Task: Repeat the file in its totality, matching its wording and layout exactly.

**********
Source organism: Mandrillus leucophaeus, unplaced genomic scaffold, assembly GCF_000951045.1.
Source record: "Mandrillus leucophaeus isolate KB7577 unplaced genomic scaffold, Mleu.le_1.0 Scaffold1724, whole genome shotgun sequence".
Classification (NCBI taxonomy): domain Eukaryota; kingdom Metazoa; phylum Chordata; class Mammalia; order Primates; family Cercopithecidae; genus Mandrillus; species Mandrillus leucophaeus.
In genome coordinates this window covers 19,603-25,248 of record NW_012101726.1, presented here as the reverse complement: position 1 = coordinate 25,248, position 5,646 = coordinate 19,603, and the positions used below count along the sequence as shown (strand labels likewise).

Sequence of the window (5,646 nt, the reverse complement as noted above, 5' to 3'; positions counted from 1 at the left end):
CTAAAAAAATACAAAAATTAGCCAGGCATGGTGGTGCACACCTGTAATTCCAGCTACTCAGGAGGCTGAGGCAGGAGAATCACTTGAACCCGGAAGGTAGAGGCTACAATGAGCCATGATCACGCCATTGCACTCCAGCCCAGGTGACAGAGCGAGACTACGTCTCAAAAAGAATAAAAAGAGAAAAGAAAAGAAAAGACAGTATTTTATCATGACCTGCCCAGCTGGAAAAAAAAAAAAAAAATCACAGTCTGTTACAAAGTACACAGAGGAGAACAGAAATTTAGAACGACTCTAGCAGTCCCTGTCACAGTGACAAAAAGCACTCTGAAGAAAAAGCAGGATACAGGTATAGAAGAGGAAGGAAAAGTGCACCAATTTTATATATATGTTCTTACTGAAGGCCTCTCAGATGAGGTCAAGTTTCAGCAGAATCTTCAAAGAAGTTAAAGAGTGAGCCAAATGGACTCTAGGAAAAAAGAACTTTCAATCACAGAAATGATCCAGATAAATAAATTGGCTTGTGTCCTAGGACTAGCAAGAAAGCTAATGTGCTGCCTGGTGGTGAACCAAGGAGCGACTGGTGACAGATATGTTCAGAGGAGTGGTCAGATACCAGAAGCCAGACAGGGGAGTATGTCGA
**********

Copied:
Source organism: Mandrillus leucophaeus, unplaced genomic scaffold, assembly GCF_000951045.1.
Source record: "Mandrillus leucophaeus isolate KB7577 unplaced genomic scaffold, Mleu.le_1.0 Scaffold1724, whole genome shotgun sequence".
Classification (NCBI taxonomy): domain Eukaryota; kingdom Metazoa; phylum Chordata; class Mammalia; order Primates; family Cercopithecidae; genus Mandrillus; species Mandrillus leucophaeus.
In genome coordinates this window covers 19,603-25,248 of record NW_012101726.1, presented here as the reverse complement: position 1 = coordinate 25,248, position 5,646 = coordinate 19,603, and the positions used below count along the sequence as shown (strand labels likewise).

Sequence of the window (5,646 nt, the reverse complement as noted above, 5' to 3'; positions counted from 1 at the left end):
CTAAAAAAATACAAAAATTAGCCAGGCATGGTGGTGCACACCTGTAATTCCAGCTACTCAGGAGGCTGAGGCAGGAGAATCACTTGAACCCGGAAGGTAGAGGCTACAATGAGCCATGATCACGCCATTGCACTCCAGCCCAGGTGACAGAGCGAGACTACGTCTCAAAAAGAATAAAAAGAGAAAAGAAAAGAAAAGACAGTATTTTATCATGACCTGCCCAGCTGGAAAAAAAAAAAAAAAATCACAGTCTGTTACAAAGTACACAGAGGAGAACAGAAATTTAGAACGACTCTAGCAGTCCCTGTCACAGTGACAAAAAGCACTCTGAAGAAAAAGCAGGATACAGGTATAGAAGAGGAAGGAAAAGTGCACCAATTTTATATATATGTTCTTACTGAAGGCCTCTCAGATGAGGTCAAGTTTCAGCAGAATCTTCAAAGAAGTTAAAGAGTGAGCCAAATGGACTCTAGGAAAAAAGAACTTTCAATCACAGAAATGATCCAGATAAATAAATTGGCTTGTGTCCTAGGACTAGCAAGAAAGCTAATGTGCTGCCTGGTGGTGAACCAAGGAGCGACTGGTGACAGATATGTTCAGAGGAGTGGTCAGATACCAGAAGCCAGACAGGGGAGTATGTCGA